Angela Benefield, an education specialist/clinical consultant in Southern California, believes strongly in nurses advocating for one another. Benefield has been very active in AACN through her work in chapters, as an ambassador and as a member of various review panels. “Nurses do unbelievable, amazing work,” she says; “to me they’re just like the next best thing to angels.” At the same time, she believes that because the work nurses do is so fast-paced, they sometimes lose perspective on what is really important. Because of this, she tries to speak out about issues that are important to her and to other nurses — and she encourages other nurses to do the same.
You’re an effective advocate for nurses. Why is that important to you?
I believe that nurses are truly the most important thing in patient care. They work 24 hours — so they get to really know the patient very well. They get to see the changes rapidly before the physician does. I think most healthcare providers are patient advocates, but nurses really make outcomes happen. They’re the ones on the ground that change the situation all the time. They call physicians early on and prevent a lot of things. So I feel like we have to advocate for nurses on their behalf, because if their time with the patient is limited, if they don’t have the resources that they need, if they’re overstretched, something is going to give.
What are some of the issues that you see affecting nursing today?
Staffing. I think staffing is done a lot of times by electronic acuity systems that may pull data from nursing documentations. Sometimes, it doesn’t fully capture the patients’ needs, because a lot of times the required documentations may not be documented in real time in the chart, and the nurse is busy doing her actual work. As a result, acuity systems do not always capture the patient’s dynamic changes needed in planning for staffing, and in turn, it may indirectly impact staffing. This is why communication and frequent rounding are essential to ensure accurate staffing needs.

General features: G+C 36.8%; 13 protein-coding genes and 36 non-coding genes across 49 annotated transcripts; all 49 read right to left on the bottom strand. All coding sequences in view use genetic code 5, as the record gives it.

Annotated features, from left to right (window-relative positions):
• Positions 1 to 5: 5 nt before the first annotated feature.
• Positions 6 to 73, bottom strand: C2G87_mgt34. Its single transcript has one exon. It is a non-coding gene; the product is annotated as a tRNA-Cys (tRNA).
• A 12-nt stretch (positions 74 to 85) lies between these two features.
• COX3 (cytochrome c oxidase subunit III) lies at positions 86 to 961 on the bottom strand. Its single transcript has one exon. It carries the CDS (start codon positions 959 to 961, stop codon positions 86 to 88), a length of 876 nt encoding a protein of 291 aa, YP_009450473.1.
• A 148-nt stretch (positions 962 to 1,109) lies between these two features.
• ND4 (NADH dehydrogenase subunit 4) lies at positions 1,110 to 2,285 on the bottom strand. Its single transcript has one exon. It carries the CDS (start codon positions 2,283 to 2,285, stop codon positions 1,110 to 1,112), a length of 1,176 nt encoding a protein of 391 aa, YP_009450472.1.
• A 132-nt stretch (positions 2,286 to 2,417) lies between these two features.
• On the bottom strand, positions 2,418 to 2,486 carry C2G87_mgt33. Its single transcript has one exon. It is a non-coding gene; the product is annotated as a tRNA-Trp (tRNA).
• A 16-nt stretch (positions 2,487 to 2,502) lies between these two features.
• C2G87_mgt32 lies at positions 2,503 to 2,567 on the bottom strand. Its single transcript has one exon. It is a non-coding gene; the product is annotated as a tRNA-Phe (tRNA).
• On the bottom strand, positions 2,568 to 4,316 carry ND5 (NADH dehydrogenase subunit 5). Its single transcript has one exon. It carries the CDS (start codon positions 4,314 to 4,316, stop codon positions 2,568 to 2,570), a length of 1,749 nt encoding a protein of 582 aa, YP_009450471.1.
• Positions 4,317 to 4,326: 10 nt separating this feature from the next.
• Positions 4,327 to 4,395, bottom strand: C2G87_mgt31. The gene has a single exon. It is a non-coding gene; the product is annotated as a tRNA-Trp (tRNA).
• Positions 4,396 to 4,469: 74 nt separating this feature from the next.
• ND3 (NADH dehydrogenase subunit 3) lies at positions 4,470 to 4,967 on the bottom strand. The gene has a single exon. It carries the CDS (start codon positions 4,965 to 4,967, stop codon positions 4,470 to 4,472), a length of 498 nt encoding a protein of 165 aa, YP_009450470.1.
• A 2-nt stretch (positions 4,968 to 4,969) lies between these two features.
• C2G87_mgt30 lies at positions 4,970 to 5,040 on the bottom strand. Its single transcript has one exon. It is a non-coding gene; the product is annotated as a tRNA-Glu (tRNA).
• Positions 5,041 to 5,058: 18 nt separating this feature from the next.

Nurses also have to have education and professional hours to grow, and I think a lot of organizations — because of budget constraints — have cut a lot of nurses’ professional time. So joining a professional organization, having the chance to attend conferences, to know why all these initiatives that they’re seeing at the bedside happen, is absolutely crucial to getting better patient outcomes. These initiatives change all the time, and nurses really have to understand why. Joining professional organizations where we get the latest evidence-based practice early on, I think that’s essential for nurses to be able to advocate for patients.
With so many opportunities to make an impact, how do you decide what issues to focus on?
There are many opportunities. You really have to assess what’s really going on, and that varies from organization to organization. But I think we have to look at what trends are happening in healthcare, and look at the evidence behind it. If you look at one organization and let’s say there are a lot of sentinel events in one area, we have to really dig deep and figure out what is the root cause. Unfortunately in a lot of hospitals what we do is remedy or patch a little bit, but we don’t really get to the root cause of the problems. We don’t get nurses involved early on to really address what happened. When you look at system issues, we have to focus on the structure, processes that are in place in order to get the outcomes, and a lot of times it’s not just one person causing an issue. So in order for us to make an impact, we have to really look globally, we have to look broadly beyond our organization, and what are the best practices that are out there that we can actually bring back and incorporate in our own organization. So we need to focus on national trends. Those are to me the most important things we need to be doing.
What should nurses do to stay informed about issues that affect them?